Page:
Pondering over Camus.


Like for many of you, news of Anthony Bourdain’s sudden death came as a shock. And if years later I were to recall where I was when I heard that news, I will remember the moment a friend over dinner looked up from her iPhone and annnouced rather brutally, “Bourdain is dead.”

TIME magazine, in commenting on Bourdain’s death, quoted a line from Graham Greene’s book Ways of Escape, “Sometimes I wonder how all those who do not write, compose or paint can manage to escape the madness, the melancholia, the panic fear which is inherent in the human condition.” The writer of the article said that Bourdain kept this particular work of Greene on his nightstand. Rather telling! Continue reading


losing the historical jesus

ee cummings good

no time ago
or else a life
walking in the dark
i met christ

Jesus) my heart
flopped over
and lay still
while He passed (as
close as i’m to you
yes closer)
made of nothing
except loneliness

– e e cummings


Reading cummings, I am reminded of the distortion of the historical Jesus that was portrayed in Dali’s Christ of Saint John of the Cross. In it the historical Jesus is merged if not swallowed up by a vague existentialism covertly depicted by the fishing boat below. Continue reading

Telling the Truth


Krishnan Guru-Murthy (Channel 4 on British television journalist) interviewing Peter Hitchens in Ways to Change the World.

Guru-Murthy: What is the purpose of your writing?

Hitchens: Telling the truth is a purpose in itself. It’s a good thing in itself. It doesn’t need to have any other purpose.

Guru-Murthy: Do you want people to do something as a result?

Hitchens: I used to. But then I realised they weren’t going to, and that was a dead loss. So I thought what was the justification for me to continue to do what you do. And that’s what it is, its telling the truth . . .

Guru-Murthy: for its own sake

Hitchens: its worth it for its own sake. You don’t know what effect it might have. And also you become more interested in the long term, or indeed eternal effects of what you do and say, rather than immediate ones.




The Scandal of the Christian Mind

Class 8 FINAL


O U T T H I N K I N G   P A G A N S

“We live in the twilight of a great civilization,
amid the deepening decline of modern culture.
Our generation is lost to the truth of God . . .
For this loss it is paying dearly in a swift relapse to paganism.
The barbarians are coming.
Savages are stirring in the dust of a decadent civilization.”

Henry, Carl F. H. Twilight of a Great Civilization:
The Drift Toward Neo-Paganism, (Crossway Books, 1988)

A story is told of a Sunday school teacher who asked her young class the question: “What is furry, brown, and eats nuts?” One little boy raised his hand and said: “I know the answer is Jesus but it sure sounds like a squirrel to me!”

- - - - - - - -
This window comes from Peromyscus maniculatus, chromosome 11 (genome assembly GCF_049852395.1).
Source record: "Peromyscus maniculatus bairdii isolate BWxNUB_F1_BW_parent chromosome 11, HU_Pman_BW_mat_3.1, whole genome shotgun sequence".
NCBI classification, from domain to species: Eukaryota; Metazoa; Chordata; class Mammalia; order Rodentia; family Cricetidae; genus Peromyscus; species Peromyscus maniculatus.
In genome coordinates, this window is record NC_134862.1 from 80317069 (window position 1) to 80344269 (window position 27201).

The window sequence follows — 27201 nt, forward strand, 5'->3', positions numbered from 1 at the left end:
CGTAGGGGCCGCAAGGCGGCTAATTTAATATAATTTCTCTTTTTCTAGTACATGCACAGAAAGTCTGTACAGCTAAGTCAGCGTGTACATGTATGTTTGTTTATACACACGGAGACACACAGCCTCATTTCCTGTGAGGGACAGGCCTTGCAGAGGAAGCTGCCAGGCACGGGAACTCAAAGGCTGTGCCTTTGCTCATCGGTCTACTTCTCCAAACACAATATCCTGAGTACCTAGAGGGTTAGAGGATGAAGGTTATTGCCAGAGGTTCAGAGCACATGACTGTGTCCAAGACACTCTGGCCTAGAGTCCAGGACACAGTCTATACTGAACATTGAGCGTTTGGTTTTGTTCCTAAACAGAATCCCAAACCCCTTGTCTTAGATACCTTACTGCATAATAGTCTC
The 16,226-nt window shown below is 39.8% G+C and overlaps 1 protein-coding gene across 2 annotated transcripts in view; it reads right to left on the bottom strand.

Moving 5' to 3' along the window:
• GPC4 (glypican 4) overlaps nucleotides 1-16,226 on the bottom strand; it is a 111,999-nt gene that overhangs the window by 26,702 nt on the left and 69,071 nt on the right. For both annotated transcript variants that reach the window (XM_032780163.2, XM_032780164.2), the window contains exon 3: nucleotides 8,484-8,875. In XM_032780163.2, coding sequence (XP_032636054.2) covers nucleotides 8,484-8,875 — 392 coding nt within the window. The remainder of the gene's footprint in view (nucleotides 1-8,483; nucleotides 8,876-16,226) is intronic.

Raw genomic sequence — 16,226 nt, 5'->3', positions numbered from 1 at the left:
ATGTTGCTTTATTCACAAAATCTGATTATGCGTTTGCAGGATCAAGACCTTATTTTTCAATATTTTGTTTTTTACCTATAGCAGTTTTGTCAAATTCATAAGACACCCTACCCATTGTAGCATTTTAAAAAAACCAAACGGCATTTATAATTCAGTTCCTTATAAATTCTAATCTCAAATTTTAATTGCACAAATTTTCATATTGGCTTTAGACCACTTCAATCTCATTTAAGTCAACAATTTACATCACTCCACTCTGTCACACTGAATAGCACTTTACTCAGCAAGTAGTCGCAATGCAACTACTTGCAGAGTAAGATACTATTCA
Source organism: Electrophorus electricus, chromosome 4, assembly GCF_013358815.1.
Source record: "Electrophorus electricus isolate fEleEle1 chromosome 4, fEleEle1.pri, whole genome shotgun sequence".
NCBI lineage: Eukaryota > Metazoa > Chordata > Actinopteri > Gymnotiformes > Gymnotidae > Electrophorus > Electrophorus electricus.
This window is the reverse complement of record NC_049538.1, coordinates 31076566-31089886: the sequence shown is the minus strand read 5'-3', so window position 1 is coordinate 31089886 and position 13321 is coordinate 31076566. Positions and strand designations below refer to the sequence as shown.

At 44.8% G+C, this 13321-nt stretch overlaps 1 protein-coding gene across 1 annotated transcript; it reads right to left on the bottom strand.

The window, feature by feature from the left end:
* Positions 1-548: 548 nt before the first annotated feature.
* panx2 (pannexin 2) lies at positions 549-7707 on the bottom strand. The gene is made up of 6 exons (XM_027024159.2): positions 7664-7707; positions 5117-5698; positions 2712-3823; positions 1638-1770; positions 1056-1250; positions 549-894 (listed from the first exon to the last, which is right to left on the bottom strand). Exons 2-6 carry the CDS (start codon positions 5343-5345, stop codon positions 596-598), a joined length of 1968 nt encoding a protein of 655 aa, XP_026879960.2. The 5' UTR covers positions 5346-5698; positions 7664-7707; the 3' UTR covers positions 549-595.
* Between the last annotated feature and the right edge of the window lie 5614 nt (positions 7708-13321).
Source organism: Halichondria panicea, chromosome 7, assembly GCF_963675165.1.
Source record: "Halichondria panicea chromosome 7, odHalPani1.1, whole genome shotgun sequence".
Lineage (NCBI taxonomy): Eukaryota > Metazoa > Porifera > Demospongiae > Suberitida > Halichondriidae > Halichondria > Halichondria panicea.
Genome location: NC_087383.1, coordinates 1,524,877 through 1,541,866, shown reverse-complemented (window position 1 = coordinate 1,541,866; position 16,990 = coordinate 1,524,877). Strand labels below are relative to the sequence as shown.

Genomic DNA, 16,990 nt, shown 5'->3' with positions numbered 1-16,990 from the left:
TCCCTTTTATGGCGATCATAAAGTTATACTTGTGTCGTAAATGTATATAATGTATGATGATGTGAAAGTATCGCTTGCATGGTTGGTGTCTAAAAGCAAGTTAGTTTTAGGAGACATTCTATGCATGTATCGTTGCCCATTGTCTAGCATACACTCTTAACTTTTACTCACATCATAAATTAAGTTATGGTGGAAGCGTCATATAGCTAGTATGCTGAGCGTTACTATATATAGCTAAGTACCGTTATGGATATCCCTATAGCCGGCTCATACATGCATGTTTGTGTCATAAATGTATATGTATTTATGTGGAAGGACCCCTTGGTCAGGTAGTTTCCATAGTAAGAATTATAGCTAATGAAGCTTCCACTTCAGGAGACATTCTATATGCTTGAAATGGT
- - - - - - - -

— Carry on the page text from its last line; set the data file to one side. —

The story is told for its humour, but it does raise some important questions about the vulnerability of our children in an age where the drift is against belief in God and how well our children are being prepared to live out their faith in a post-Christian society. It is a sad state of affairs when most children growing up in church think they know the answer so long as the answer is “God,” “The Bible,” or “Jesus”. Continue reading

Divine Goodness and Theodicy

Class 7 FINAL


T H E   P R O B L E M   O F   E V I L

My argument against God was that the universe seemed so cruel and unjust. But how had I got this idea of “just” and “unjust”? A man does not call a line crooked unless he has some idea of a straight line. What was I comparing this universe with when I called it unjust?  If the whole show was bad and senseless from A to Z, so to speak, why did I, who was supposed to be part of the show, find myself in such violent reaction against it? A man feels wet when he falls into water, because man is not a water animal: a fish would not feel wet. Of course I could have given up my idea of justice by saying it was nothing but a private idea of my own. But if I did that, then my argument against God collapsed too – for the argument depended on saying that the world was really unjust, not simply that it did not happen to please my fancies. Thus in the very act of trying to prove that God did not exist–in other words, that the whole of reality was senseless -I found I was forced to assume that one part of reality–namely my idea of justice–was full of sense. Consequently atheism turns out to be too simple. If the whole universe has no meaning, we should never have found out that it has no meaning: just as, if there were no light in the universe and therefore no creatures with eyes, we should never know it was dark. Dark would be without meaning.

 C.S. Lewis –  Mere Christianity
Harper San Francisco,
Zondervan Publishing House, 2001, pp. 38-39. Continue reading